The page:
“We cannot go out to play,” said the boy looking out of the window as sheets of rain came down.
“Let’s play chess,” his friend said.
He had seen his father arrange the pieces.
They took out the board and arranged the pieces.
“How do we play this?” the boy said.
“I don’t know!” his friend said, “I only know how to set the pieces up.”
“What is this?” the boy said.
“That is an elephant, and this is my King. You have to capture my King to win.”
“My elephant jumps on your King,” said the boy and smashed his rook on the white King.
By the time they had stopped tumbling around, all the pieces lay scattered.
“I have to go home,” said the friend,” we will play another game of chess in the evening if it rains.”
“Yes, Chess is fun!” said the boy.
I had a sore throat and a fever. At eight, that meant, no school!
I was happy, but my mother insisted father take me to a doctor.
We went to see a doctor who was my father’s friend.
He had a ‘clinic’ near our house, which was always empty. The room had a desk and three chairs. On the desk were some bottles full of candy-balls in different colours.
“What stocks are doing well?” father said.
“Invest in metals, the property market is also doing well,” said the doctor.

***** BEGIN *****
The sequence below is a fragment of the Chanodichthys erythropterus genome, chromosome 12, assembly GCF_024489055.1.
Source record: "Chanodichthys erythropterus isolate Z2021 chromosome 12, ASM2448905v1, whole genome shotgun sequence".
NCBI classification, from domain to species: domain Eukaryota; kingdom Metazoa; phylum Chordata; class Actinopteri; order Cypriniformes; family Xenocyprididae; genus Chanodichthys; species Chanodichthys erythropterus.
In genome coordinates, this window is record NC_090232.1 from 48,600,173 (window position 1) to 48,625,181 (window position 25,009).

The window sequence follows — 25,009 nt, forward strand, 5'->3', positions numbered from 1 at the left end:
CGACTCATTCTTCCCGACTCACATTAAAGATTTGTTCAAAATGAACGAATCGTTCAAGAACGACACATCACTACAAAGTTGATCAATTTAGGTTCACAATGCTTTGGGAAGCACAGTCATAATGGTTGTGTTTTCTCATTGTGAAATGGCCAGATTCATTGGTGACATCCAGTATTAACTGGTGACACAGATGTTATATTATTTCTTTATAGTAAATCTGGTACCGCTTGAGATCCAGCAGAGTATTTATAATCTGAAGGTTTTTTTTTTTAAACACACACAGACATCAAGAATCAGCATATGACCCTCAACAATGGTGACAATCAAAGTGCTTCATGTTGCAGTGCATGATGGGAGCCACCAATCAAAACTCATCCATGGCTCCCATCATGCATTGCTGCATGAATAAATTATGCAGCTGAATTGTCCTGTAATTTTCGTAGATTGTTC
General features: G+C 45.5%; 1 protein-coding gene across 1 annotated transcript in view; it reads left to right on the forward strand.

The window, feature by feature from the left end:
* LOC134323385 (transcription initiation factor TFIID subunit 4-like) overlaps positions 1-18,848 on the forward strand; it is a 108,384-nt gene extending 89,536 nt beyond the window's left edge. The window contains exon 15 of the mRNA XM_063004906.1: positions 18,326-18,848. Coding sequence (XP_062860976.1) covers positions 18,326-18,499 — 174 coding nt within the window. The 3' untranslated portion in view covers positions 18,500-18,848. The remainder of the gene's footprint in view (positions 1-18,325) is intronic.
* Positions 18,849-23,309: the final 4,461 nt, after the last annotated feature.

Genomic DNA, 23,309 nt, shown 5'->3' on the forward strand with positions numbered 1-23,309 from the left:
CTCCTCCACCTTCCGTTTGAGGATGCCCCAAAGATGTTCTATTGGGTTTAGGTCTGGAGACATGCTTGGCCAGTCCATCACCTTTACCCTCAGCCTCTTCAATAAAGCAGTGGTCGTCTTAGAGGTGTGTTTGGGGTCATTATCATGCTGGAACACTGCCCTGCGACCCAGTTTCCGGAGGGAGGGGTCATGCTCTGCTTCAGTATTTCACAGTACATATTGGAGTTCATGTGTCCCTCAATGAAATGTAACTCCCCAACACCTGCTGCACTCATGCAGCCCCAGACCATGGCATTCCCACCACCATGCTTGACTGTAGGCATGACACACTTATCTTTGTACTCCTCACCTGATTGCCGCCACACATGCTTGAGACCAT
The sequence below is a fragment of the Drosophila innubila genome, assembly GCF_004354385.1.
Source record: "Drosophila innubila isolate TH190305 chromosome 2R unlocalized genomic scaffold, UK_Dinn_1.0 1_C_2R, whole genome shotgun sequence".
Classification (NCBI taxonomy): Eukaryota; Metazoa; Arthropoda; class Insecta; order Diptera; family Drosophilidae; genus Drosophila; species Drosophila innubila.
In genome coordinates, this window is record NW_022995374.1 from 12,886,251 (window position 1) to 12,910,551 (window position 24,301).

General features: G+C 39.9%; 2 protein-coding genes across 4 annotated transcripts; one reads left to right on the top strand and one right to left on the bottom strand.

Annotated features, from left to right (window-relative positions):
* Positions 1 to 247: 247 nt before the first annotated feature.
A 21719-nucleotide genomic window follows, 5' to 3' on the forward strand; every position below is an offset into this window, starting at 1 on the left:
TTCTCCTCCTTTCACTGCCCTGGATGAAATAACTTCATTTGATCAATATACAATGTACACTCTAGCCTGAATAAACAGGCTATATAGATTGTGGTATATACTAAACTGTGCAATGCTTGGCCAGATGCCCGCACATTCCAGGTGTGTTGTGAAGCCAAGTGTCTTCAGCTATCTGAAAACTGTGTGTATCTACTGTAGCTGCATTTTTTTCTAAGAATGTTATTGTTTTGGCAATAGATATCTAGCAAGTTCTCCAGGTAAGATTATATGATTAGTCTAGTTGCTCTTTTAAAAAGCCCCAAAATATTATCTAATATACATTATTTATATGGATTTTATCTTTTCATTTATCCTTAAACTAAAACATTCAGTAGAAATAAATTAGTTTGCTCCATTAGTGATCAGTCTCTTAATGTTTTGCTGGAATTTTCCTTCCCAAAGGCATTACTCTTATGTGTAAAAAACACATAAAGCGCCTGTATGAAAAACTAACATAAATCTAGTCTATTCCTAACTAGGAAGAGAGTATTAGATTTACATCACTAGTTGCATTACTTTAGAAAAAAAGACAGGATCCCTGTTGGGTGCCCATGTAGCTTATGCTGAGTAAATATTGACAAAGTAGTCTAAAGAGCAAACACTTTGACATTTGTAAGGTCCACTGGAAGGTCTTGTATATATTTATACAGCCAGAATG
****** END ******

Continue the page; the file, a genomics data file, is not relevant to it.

They discussed the stock market for an hour.
Father thanked him, and on the way out said,” He has a sore throat.”
“Gargle with salt water, eat warm food, ” the doctor said.
He gave me a few candy balls of each colour.
I liked the doctor and his treatment method.
This story is slightly old. I was a student in a school in north India. In our class was a boy from a European country. I will skip the details about his name, country of origin to avoid hurting anyone’s sentiments.
His father was a pilot, and they were in India as part of a delegation instructing Indian Air Force pilots how to fly a fighter jet that had come in from their country.
I am from South India. My skin tone a shade darker than the rest of the children in my class. Every time I passed this kid, he would throw racial slurs at me.
Even today, forty-three years after this incident, I remember every word he said. It never occurred to me to complain to the teachers. Nor did I ever have the urge to kick him. All I would do was walk by, feeling sad. I would have loved to be his friend. Talk to him, learn more about his country and maybe a little bit of his language! He left our school after a couple of months. Over the years, I have met and worked with folks from different parts of the world. I realized that not everyone has this air of racial superiority. There are good, decent, hard-working human beings in every corner of the world.
That said, even today, after all these years, what amazes me is how an eight-year-old child could bring himself to abuse another eight-year-old. Did he somehow feel that he was superior to me due to his skin tone?
Is this feeling of racial superiority inherited or indoctrinated? I never got the answer to any of these questions then.
Watching the news, I guess I will never get the answer to some of these questions.